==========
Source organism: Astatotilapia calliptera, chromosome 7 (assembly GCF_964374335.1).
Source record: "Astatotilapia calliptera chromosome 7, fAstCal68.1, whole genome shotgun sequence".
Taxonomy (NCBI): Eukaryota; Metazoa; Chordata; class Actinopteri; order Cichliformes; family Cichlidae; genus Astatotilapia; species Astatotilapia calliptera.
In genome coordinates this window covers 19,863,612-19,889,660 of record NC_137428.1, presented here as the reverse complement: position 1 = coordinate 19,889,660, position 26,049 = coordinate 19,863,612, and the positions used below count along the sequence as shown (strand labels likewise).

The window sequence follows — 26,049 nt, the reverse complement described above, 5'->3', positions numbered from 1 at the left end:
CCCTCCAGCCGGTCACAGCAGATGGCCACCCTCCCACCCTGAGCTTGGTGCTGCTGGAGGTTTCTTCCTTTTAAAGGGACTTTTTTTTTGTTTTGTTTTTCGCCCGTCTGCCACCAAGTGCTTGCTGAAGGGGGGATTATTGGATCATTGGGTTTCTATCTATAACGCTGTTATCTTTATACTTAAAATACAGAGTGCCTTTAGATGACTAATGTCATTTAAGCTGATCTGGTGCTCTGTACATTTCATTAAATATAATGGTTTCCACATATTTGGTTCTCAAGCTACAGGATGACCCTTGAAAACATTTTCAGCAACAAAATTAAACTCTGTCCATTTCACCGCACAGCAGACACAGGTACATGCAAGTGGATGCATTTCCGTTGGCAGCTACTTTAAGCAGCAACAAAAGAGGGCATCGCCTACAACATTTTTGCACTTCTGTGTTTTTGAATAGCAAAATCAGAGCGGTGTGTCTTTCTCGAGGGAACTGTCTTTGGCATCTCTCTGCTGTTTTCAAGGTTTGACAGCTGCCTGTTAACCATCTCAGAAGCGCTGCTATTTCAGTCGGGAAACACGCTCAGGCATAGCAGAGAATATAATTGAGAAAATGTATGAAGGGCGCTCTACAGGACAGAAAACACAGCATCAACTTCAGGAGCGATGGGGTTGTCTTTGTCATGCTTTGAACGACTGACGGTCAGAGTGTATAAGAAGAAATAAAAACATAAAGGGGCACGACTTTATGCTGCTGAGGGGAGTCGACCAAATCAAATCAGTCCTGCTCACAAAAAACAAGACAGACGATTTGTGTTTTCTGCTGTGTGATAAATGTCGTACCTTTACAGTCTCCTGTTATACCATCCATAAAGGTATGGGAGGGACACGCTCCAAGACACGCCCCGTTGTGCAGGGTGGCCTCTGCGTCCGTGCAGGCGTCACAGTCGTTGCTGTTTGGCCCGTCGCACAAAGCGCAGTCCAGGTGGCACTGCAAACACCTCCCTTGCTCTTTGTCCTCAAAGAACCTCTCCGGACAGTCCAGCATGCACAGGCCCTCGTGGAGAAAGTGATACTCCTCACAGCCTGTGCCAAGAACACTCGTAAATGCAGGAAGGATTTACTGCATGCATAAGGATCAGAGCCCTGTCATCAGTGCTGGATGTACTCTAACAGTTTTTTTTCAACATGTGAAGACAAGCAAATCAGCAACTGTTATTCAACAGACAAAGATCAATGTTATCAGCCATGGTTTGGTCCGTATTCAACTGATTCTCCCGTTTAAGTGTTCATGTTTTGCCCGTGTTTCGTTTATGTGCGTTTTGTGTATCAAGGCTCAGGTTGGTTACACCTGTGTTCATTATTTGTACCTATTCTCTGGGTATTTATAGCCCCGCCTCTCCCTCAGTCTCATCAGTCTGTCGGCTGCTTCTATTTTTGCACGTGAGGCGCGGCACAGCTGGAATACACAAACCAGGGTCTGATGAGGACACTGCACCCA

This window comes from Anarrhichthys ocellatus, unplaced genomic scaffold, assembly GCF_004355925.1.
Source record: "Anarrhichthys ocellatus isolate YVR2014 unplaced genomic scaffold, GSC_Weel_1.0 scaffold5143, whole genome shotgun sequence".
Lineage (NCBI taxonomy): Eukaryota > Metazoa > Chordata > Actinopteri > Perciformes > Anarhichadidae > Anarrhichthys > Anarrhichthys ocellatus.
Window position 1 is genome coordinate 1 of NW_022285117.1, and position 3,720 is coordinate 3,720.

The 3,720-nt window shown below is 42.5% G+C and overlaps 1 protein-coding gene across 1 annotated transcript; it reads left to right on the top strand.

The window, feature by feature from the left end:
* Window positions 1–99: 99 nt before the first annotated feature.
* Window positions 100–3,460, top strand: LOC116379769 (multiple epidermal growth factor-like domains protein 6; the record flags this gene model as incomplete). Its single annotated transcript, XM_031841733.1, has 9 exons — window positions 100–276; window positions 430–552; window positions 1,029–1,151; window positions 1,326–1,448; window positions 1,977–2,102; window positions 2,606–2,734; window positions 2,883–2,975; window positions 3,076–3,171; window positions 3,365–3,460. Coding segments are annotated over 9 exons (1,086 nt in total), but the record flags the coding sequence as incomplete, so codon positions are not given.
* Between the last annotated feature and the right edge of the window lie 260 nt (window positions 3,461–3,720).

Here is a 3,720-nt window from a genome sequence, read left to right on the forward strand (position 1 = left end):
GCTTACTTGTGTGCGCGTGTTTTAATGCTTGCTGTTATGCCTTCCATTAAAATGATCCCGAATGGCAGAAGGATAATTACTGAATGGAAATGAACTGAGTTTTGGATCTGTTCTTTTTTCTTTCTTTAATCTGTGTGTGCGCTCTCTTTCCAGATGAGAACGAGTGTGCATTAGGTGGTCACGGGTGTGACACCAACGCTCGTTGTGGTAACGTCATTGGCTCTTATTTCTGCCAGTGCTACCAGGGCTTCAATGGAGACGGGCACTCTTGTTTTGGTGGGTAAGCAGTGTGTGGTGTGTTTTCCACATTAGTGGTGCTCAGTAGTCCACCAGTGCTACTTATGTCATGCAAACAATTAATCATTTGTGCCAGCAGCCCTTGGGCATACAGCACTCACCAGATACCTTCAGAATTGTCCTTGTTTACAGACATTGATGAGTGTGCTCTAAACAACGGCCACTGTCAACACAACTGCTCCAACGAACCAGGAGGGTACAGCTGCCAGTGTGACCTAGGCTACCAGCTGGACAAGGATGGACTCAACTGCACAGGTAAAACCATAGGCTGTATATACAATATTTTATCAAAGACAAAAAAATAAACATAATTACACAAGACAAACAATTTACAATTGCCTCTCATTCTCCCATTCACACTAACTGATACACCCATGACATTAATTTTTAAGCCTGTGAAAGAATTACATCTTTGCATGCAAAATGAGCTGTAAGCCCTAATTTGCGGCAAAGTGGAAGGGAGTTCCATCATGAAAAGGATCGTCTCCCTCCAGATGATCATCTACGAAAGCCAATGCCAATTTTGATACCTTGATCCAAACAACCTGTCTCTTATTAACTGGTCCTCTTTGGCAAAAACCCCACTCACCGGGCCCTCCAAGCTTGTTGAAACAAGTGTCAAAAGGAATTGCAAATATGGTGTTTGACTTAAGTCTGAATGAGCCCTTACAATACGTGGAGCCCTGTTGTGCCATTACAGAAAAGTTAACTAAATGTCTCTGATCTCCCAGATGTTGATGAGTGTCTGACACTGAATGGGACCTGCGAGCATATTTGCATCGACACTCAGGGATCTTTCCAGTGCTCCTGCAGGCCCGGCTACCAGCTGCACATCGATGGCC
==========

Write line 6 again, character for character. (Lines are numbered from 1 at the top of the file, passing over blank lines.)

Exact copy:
CCCTCCAGCCGGTCACAGCAGATGGCCACCCTCCCACCCTGAGCTTGGTGCTGCTGGAGGTTTCTTCCTTTTAAAGGGACTTTTTTTTTGTTTTGTTTTTCGCCCGTCTGCCACCAAGTGCTTGCTGAAGGGGGGATTATTGGATCATTGGGTTTCTATCTATAACGCTGTTATCTTTATACTTAAAATACAGAGTGCCTTTAGATGACTAATGTCATTTAAGCTGATCTGGTGCTCTGTACATTTCATTAAATATAATGGTTTCCACATATTTGGTTCTCAAGCTACAGGATGACCCTTGAAAACATTTTCAGCAACAAAATTAAACTCTGTCCATTTCACCGCACAGCAGACACAGGTACATGCAAGTGGATGCATTTCCGTTGGCAGCTACTTTAAGCAGCAACAAAAGAGGGCATCGCCTACAACATTTTTGCACTTCTGTGTTTTTGAATAGCAAAATCAGAGCGGTGTGTCTTTCTCGAGGGAACTGTCTTTGGCATCTCTCTGCTGTTTTCAAGGTTTGACAGCTGCCTGTTAACCATCTCAGAAGCGCTGCTATTTCAGTCGGGAAACACGCTCAGGCATAGCAGAGAATATAATTGAGAAAATGTATGAAGGGCGCTCTACAGGACAGAAAACACAGCATCAACTTCAGGAGCGATGGGGTTGTCTTTGTCATGCTTTGAACGACTGACGGTCAGAGTGTATAAGAAGAAATAAAAACATAAAGGGGCACGACTTTATGCTGCTGAGGGGAGTCGACCAAATCAAATCAGTCCTGCTCACAAAAAACAAGACAGACGATTTGTGTTTTCTGCTGTGTGATAAATGTCGTACCTTTACAGTCTCCTGTTATACCATCCATAAAGGTATGGGAGGGACACGCTCCAAGACACGCCCCGTTGTGCAGGGTGGCCTCTGCGTCCGTGCAGGCGTCACAGTCGTTGCTGTTTGGCCCGTCGCACAAAGCGCAGTCCAGGTGGCACTGCAAACACCTCCCTTGCTCTTTGTCCTCAAAGAACCTCTCCGGACAGTCCAGCATGCACAGGCCCTCGTGGAGAAAGTGATACTCCTCACAGCCTGTGCCAAGAACACTCGTAAATGCAGGAAGGATTTACTGCATGCATAAGGATCAGAGCCCTGTCATCAGTGCTGGATGTACTCTAACAGTTTTTTTTCAACATGTGAAGACAAGCAAATCAGCAACTGTTATTCAACAGACAAAGATCAATGTTATCAGCCATGGTTTGGTCCGTATTCAACTGATTCTCCCGTTTAAGTGTTCATGTTTTGCCCGTGTTTCGTTTATGTGCGTTTTGTGTATCAAGGCTCAGGTTGGTTACACCTGTGTTCATTATTTGTACCTATTCTCTGGGTATTTATAGCCCCGCCTCTCCCTCAGTCTCATCAGTCTGTCGGCTGCTTCTATTTTTGCACGTGAGGCGCGGCACAGCTGGAATACACAAACCAGGGTCTGATGAGGACACTGCACCCA